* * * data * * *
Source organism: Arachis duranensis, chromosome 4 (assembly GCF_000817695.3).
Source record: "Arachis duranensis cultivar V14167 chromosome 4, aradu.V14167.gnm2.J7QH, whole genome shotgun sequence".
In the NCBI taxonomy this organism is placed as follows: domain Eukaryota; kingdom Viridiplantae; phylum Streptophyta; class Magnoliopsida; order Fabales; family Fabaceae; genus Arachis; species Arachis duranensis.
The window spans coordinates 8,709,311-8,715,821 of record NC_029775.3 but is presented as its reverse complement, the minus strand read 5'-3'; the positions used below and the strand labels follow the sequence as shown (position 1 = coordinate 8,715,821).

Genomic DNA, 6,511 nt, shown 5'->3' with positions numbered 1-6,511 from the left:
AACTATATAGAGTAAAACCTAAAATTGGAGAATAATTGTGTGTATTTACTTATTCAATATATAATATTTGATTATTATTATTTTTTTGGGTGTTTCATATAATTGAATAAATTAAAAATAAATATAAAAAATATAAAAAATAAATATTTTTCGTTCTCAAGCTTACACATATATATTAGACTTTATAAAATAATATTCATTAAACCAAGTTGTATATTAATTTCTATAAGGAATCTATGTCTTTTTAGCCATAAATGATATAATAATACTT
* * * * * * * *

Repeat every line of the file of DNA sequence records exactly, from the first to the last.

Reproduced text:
Source organism: Arachis duranensis, chromosome 4 (assembly GCF_000817695.3).
Source record: "Arachis duranensis cultivar V14167 chromosome 4, aradu.V14167.gnm2.J7QH, whole genome shotgun sequence".
In the NCBI taxonomy this organism is placed as follows: domain Eukaryota; kingdom Viridiplantae; phylum Streptophyta; class Magnoliopsida; order Fabales; family Fabaceae; genus Arachis; species Arachis duranensis.
The window spans coordinates 8,709,311-8,715,821 of record NC_029775.3 but is presented as its reverse complement, the minus strand read 5'-3'; the positions used below and the strand labels follow the sequence as shown (position 1 = coordinate 8,715,821).

Genomic DNA, 6,511 nt, shown 5'->3' with positions numbered 1-6,511 from the left:
AACTATATAGAGTAAAACCTAAAATTGGAGAATAATTGTGTGTATTTACTTATTCAATATATAATATTTGATTATTATTATTTTTTTGGGTGTTTCATATAATTGAATAAATTAAAAATAAATATAAAAAATATAAAAAATAAATATTTTTCGTTCTCAAGCTTACACATATATATTAGACTTTATAAAATAATATTCATTAAACCAAGTTGTATATTAATTTCTATAAGGAATCTATGTCTTTTTAGCCATAAATGATATAATAATACTT